America Sleeps While Iranians Confront Evil

Last Friday, President Obama praised the elections in Iran for the "vigorous debate" taking place. At the time of this writing, he's had far less to say about the vigorous beatings taking place in Tehran, where the batons are falling on those who dared think their vote mattered.

The Iranian government is jamming the broadcasting signal of the BBC and has shut down the offices of Al-Arabiya television, preventing the Iranian people from learning what is happening around them. They are forced instead to rely on the deception and dishonesty of the media aligned with the government, virtually every outlet announcing the re-election of Mahmoud Ahmadinejad. That hasn't stopped tens of thousands of Iranians from rallying around their candidate, Mir-Hossein Mousavi, despite that gathering being banned by the Iranian Interior Ministry. Unfortunately, there are now reports of Ahmadinejad's thugs reportedly killing more than a dozen of the protesters.

Ahmadinejad, responding to his fellow countrymen, has said that his country must be "purified" of the opposition.

He has proclaimed that their only option is "surrender." This is dangerous language, and we only need to look at the history of the 20th century to remind us of the evil that can take place when good people do nothing. Meanwhile, Obama has said nothing since Friday, when he made his ill-timed mention of the "vigorous debate" taking place before the election. To the people who believed that debate meant something, he has offered nothing. No statement in support of democracy, no statement condemning -- in even the most milquetoast of language -- the brutal crackdown and suppression of political speech.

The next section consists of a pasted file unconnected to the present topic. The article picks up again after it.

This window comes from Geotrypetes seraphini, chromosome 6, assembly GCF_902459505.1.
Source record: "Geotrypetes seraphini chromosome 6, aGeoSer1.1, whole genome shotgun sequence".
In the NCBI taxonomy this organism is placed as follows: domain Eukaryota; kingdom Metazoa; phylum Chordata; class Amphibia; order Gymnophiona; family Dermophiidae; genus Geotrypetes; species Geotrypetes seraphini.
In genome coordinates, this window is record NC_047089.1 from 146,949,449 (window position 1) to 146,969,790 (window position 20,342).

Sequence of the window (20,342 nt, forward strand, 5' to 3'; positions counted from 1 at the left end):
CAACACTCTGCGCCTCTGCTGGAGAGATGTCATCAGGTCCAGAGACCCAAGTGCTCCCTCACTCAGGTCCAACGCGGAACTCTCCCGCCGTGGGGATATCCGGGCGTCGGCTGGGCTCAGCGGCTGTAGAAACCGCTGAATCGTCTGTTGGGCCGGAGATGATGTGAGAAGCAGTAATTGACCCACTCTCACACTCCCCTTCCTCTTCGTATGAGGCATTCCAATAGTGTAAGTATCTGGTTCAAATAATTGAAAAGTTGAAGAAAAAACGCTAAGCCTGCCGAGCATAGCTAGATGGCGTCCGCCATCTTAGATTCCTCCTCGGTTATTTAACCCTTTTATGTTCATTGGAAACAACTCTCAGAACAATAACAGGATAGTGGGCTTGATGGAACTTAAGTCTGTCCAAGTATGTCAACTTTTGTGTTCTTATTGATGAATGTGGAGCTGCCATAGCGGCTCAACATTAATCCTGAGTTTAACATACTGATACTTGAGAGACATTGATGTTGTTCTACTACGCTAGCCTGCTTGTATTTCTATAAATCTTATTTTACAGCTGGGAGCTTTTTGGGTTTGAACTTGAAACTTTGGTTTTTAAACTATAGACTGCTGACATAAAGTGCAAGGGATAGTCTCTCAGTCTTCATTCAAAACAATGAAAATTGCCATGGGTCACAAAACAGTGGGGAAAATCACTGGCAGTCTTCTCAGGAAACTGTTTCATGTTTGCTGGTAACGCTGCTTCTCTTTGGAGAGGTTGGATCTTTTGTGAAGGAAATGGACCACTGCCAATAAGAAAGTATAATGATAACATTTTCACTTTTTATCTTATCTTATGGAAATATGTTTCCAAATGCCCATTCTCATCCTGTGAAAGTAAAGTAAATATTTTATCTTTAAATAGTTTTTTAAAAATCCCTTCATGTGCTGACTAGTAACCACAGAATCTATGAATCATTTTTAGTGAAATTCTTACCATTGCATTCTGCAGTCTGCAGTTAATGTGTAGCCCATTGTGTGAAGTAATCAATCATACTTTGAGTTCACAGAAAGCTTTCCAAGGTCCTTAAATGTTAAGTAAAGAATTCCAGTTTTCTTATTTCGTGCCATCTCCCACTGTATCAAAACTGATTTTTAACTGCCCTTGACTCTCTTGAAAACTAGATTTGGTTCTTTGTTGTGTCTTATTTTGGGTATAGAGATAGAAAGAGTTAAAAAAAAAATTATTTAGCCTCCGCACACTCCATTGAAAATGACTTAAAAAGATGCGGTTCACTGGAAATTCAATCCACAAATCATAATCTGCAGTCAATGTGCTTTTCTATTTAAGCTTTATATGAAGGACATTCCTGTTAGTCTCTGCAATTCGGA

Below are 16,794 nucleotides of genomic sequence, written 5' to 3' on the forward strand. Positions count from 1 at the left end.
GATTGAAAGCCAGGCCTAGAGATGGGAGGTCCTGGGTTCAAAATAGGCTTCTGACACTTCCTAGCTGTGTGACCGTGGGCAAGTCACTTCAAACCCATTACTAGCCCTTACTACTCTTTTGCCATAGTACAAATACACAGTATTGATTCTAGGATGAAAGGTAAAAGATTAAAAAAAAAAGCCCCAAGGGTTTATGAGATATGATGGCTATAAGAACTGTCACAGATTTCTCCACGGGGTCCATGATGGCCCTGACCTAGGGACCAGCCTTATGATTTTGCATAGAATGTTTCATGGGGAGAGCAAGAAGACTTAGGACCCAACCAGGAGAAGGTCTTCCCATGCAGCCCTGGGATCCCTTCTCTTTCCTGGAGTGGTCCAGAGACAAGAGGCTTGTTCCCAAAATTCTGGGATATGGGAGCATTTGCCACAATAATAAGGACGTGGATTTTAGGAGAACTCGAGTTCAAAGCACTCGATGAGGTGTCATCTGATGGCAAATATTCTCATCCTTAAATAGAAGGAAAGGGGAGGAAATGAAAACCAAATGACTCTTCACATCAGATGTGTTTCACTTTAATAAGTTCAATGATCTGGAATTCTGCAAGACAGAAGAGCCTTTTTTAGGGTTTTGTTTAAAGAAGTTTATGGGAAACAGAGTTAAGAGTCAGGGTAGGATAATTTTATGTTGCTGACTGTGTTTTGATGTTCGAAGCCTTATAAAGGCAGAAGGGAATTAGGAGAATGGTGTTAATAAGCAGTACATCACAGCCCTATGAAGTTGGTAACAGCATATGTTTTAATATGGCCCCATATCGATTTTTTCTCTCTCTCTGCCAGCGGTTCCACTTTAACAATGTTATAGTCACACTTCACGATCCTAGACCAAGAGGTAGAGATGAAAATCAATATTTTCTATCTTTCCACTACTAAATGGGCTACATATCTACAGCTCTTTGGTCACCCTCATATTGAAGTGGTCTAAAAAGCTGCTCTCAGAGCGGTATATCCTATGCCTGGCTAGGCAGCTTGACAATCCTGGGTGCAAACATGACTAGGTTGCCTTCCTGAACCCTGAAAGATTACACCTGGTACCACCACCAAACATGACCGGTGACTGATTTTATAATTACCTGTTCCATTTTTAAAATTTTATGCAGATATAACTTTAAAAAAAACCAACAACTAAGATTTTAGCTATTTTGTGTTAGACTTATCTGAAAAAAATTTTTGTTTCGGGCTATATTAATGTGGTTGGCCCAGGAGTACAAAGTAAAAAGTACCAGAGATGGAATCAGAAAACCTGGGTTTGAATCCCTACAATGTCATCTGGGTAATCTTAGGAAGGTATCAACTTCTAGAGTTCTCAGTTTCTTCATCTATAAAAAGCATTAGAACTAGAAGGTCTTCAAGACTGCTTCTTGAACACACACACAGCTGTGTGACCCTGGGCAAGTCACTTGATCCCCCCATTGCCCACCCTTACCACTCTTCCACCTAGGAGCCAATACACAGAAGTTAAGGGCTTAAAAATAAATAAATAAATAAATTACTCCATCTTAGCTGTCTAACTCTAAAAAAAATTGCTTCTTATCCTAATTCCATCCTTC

It may be that President Obama believes diplomacy requires a nimble touch and careful words, but never should diplomacy take a back seat to democracy. Never should diplomacy take its cues from a despot. Never should our Republic bend to tyranny.

Does Obama still maintain that a conversation with Ahmadinejad would produce any tangible benefit to our people? The "president" of Iran has shown that he cannot be trusted with the safety and well-being of Iranians. Why then should we expect that he is to be trusted when it comes to our own safety and security?

We should not, nor should we expect that if for some reason Iran's Supreme Leader Ayatollah Ali Khamenei acquiesces to the demands of the Iranian voters who cast their lot with Mousavi, Iran will become a more reasonable country to deal with. The events of the last few days have shown beyond a shadow of a doubt that the rulers of Iran have their own agenda.

If they are willing to subject their own citizens to the truncheon and the trigger, what are they willing to do to the nations they have declared their enemies?